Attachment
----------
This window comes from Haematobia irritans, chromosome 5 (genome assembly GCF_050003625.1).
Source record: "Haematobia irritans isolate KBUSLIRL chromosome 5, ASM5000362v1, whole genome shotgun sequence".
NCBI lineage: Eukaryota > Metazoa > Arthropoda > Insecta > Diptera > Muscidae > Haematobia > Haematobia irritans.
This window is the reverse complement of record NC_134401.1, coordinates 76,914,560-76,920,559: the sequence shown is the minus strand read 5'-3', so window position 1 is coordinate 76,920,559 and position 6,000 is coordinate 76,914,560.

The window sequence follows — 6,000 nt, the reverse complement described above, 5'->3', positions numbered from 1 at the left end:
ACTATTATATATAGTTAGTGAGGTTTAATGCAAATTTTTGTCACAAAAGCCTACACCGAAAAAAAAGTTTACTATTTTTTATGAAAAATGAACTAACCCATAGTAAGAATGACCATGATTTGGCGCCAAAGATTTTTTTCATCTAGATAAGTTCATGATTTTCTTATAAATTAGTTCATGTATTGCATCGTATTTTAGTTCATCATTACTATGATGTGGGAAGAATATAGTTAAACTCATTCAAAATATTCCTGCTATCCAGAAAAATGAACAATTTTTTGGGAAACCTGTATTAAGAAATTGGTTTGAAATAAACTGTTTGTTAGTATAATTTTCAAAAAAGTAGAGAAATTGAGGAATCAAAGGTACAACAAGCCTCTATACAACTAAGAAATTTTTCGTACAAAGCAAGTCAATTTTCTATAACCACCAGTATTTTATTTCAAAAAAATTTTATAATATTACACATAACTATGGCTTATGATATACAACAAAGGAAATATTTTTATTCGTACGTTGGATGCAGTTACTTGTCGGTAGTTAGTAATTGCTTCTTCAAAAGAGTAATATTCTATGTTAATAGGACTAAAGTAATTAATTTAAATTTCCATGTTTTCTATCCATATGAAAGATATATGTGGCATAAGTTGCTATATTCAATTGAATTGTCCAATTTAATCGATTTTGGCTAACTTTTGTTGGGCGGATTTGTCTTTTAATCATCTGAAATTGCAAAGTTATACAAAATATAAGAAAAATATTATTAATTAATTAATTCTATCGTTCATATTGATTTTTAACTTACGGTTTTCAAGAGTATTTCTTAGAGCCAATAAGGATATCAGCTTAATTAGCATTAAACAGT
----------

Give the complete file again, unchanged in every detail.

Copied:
This window comes from Haematobia irritans, chromosome 5 (genome assembly GCF_050003625.1).
Source record: "Haematobia irritans isolate KBUSLIRL chromosome 5, ASM5000362v1, whole genome shotgun sequence".
NCBI lineage: Eukaryota > Metazoa > Arthropoda > Insecta > Diptera > Muscidae > Haematobia > Haematobia irritans.
This window is the reverse complement of record NC_134401.1, coordinates 76,914,560-76,920,559: the sequence shown is the minus strand read 5'-3', so window position 1 is coordinate 76,920,559 and position 6,000 is coordinate 76,914,560.

The window sequence follows — 6,000 nt, the reverse complement described above, 5'->3', positions numbered from 1 at the left end:
ACTATTATATATAGTTAGTGAGGTTTAATGCAAATTTTTGTCACAAAAGCCTACACCGAAAAAAAAGTTTACTATTTTTTATGAAAAATGAACTAACCCATAGTAAGAATGACCATGATTTGGCGCCAAAGATTTTTTTCATCTAGATAAGTTCATGATTTTCTTATAAATTAGTTCATGTATTGCATCGTATTTTAGTTCATCATTACTATGATGTGGGAAGAATATAGTTAAACTCATTCAAAATATTCCTGCTATCCAGAAAAATGAACAATTTTTTGGGAAACCTGTATTAAGAAATTGGTTTGAAATAAACTGTTTGTTAGTATAATTTTCAAAAAAGTAGAGAAATTGAGGAATCAAAGGTACAACAAGCCTCTATACAACTAAGAAATTTTTCGTACAAAGCAAGTCAATTTTCTATAACCACCAGTATTTTATTTCAAAAAAATTTTATAATATTACACATAACTATGGCTTATGATATACAACAAAGGAAATATTTTTATTCGTACGTTGGATGCAGTTACTTGTCGGTAGTTAGTAATTGCTTCTTCAAAAGAGTAATATTCTATGTTAATAGGACTAAAGTAATTAATTTAAATTTCCATGTTTTCTATCCATATGAAAGATATATGTGGCATAAGTTGCTATATTCAATTGAATTGTCCAATTTAATCGATTTTGGCTAACTTTTGTTGGGCGGATTTGTCTTTTAATCATCTGAAATTGCAAAGTTATACAAAATATAAGAAAAATATTATTAATTAATTAATTCTATCGTTCATATTGATTTTTAACTTACGGTTTTCAAGAGTATTTCTTAGAGCCAATAAGGATATCAGCTTAATTAGCATTAAACAGT